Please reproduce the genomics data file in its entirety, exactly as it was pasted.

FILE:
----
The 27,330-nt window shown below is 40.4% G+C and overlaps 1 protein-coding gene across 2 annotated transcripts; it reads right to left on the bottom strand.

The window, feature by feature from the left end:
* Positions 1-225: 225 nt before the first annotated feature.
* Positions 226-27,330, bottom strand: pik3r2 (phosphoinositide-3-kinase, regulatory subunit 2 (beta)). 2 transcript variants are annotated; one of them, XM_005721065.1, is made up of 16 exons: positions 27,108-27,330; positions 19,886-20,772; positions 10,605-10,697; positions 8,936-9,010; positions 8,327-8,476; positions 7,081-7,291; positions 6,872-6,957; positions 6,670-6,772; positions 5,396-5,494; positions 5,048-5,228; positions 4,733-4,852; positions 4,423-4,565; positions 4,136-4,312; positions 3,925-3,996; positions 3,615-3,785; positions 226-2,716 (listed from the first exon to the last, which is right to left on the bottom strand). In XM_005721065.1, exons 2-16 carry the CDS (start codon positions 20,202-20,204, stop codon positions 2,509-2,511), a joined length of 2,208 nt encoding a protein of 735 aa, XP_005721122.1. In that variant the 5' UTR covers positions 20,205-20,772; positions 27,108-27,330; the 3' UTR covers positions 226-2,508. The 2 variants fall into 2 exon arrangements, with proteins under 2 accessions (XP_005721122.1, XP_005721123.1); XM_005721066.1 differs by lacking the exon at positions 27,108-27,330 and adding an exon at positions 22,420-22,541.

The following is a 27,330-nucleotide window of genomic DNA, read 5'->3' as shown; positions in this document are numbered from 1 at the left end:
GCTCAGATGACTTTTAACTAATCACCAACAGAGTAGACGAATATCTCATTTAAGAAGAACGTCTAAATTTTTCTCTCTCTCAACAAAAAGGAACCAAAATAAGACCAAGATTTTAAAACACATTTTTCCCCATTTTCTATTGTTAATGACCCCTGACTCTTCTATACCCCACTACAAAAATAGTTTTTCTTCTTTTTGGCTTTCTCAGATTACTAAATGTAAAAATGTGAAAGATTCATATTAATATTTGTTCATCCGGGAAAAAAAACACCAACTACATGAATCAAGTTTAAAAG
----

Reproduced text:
The 27,330-nt window shown below is 40.4% G+C and overlaps 1 protein-coding gene across 2 annotated transcripts; it reads right to left on the bottom strand.

The window, feature by feature from the left end:
* Positions 1-225: 225 nt before the first annotated feature.
* Positions 226-27,330, bottom strand: pik3r2 (phosphoinositide-3-kinase, regulatory subunit 2 (beta)). 2 transcript variants are annotated; one of them, XM_005721065.1, is made up of 16 exons: positions 27,108-27,330; positions 19,886-20,772; positions 10,605-10,697; positions 8,936-9,010; positions 8,327-8,476; positions 7,081-7,291; positions 6,872-6,957; positions 6,670-6,772; positions 5,396-5,494; positions 5,048-5,228; positions 4,733-4,852; positions 4,423-4,565; positions 4,136-4,312; positions 3,925-3,996; positions 3,615-3,785; positions 226-2,716 (listed from the first exon to the last, which is right to left on the bottom strand). In XM_005721065.1, exons 2-16 carry the CDS (start codon positions 20,202-20,204, stop codon positions 2,509-2,511), a joined length of 2,208 nt encoding a protein of 735 aa, XP_005721122.1. In that variant the 5' UTR covers positions 20,205-20,772; positions 27,108-27,330; the 3' UTR covers positions 226-2,508. The 2 variants fall into 2 exon arrangements, with proteins under 2 accessions (XP_005721122.1, XP_005721123.1); XM_005721066.1 differs by lacking the exon at positions 27,108-27,330 and adding an exon at positions 22,420-22,541.

The following is a 27,330-nucleotide window of genomic DNA, read 5'->3' as shown; positions in this document are numbered from 1 at the left end:
GCTCAGATGACTTTTAACTAATCACCAACAGAGTAGACGAATATCTCATTTAAGAAGAACGTCTAAATTTTTCTCTCTCTCAACAAAAAGGAACCAAAATAAGACCAAGATTTTAAAACACATTTTTCCCCATTTTCTATTGTTAATGACCCCTGACTCTTCTATACCCCACTACAAAAATAGTTTTTCTTCTTTTTGGCTTTCTCAGATTACTAAATGTAAAAATGTGAAAGATTCATATTAATATTTGTTCATCCGGGAAAAAAAACACCAACTACATGAATCAAGTTTAAAAG